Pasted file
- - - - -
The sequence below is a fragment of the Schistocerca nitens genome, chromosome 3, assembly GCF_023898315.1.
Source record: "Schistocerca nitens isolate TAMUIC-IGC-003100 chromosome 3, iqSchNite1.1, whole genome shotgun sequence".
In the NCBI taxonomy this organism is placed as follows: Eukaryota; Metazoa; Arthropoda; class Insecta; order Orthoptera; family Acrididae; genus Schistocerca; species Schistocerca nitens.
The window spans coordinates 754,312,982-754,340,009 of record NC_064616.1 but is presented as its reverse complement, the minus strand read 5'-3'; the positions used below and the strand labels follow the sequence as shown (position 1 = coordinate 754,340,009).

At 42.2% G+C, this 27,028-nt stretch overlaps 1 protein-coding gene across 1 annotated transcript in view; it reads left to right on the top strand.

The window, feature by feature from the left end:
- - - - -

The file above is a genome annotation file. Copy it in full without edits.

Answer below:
The sequence below is a fragment of the Schistocerca nitens genome, chromosome 3, assembly GCF_023898315.1.
Source record: "Schistocerca nitens isolate TAMUIC-IGC-003100 chromosome 3, iqSchNite1.1, whole genome shotgun sequence".
In the NCBI taxonomy this organism is placed as follows: Eukaryota; Metazoa; Arthropoda; class Insecta; order Orthoptera; family Acrididae; genus Schistocerca; species Schistocerca nitens.
The window spans coordinates 754,312,982-754,340,009 of record NC_064616.1 but is presented as its reverse complement, the minus strand read 5'-3'; the positions used below and the strand labels follow the sequence as shown (position 1 = coordinate 754,340,009).

At 42.2% G+C, this 27,028-nt stretch overlaps 1 protein-coding gene across 1 annotated transcript in view; it reads left to right on the top strand.

The window, feature by feature from the left end: